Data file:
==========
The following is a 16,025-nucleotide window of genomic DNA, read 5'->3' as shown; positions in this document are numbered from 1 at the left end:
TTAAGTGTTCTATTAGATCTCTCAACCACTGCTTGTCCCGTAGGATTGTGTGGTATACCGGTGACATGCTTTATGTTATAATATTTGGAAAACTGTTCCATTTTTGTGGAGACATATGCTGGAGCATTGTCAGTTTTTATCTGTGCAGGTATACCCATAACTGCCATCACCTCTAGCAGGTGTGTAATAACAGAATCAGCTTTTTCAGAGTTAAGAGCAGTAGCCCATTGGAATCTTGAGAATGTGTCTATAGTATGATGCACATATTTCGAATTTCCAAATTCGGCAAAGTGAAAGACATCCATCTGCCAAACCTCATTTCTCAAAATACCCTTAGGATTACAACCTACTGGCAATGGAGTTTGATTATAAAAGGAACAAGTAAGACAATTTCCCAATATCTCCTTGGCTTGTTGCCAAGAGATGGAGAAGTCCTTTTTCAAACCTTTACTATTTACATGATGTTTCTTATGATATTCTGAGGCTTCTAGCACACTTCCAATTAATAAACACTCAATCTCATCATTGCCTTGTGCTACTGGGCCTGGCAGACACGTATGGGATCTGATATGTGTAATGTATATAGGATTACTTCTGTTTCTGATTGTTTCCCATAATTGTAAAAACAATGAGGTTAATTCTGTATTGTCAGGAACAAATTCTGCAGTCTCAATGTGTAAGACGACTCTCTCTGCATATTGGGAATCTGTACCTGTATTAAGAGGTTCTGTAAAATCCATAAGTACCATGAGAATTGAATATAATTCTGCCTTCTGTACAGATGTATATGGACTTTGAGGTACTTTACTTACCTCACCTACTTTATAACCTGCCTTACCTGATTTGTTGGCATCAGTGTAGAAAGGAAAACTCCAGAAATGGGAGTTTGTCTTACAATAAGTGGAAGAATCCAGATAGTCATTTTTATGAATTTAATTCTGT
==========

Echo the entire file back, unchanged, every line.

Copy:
The following is a 16,025-nucleotide window of genomic DNA, read 5'->3' as shown; positions in this document are numbered from 1 at the left end:
TTAAGTGTTCTATTAGATCTCTCAACCACTGCTTGTCCCGTAGGATTGTGTGGTATACCGGTGACATGCTTTATGTTATAATATTTGGAAAACTGTTCCATTTTTGTGGAGACATATGCTGGAGCATTGTCAGTTTTTATCTGTGCAGGTATACCCATAACTGCCATCACCTCTAGCAGGTGTGTAATAACAGAATCAGCTTTTTCAGAGTTAAGAGCAGTAGCCCATTGGAATCTTGAGAATGTGTCTATAGTATGATGCACATATTTCGAATTTCCAAATTCGGCAAAGTGAAAGACATCCATCTGCCAAACCTCATTTCTCAAAATACCCTTAGGATTACAACCTACTGGCAATGGAGTTTGATTATAAAAGGAACAAGTAAGACAATTTCCCAATATCTCCTTGGCTTGTTGCCAAGAGATGGAGAAGTCCTTTTTCAAACCTTTACTATTTACATGATGTTTCTTATGATATTCTGAGGCTTCTAGCACACTTCCAATTAATAAACACTCAATCTCATCATTGCCTTGTGCTACTGGGCCTGGCAGACACGTATGGGATCTGATATGTGTAATGTATATAGGATTACTTCTGTTTCTGATTGTTTCCCATAATTGTAAAAACAATGAGGTTAATTCTGTATTGTCAGGAACAAATTCTGCAGTCTCAATGTGTAAGACGACTCTCTCTGCATATTGGGAATCTGTACCTGTATTAAGAGGTTCTGTAAAATCCATAAGTACCATGAGAATTGAATATAATTCTGCCTTCTGTACAGATGTATATGGACTTTGAGGTACTTTACTTACCTCACCTACTTTATAACCTGCCTTACCTGATTTGTTGGCATCAGTGTAGAAAGGAAAACTCCAGAAATGGGAGTTTGTCTTACAATAAGTGGAAGAATCCAGATAGTCATTTTTATGAATTTAATTCTGT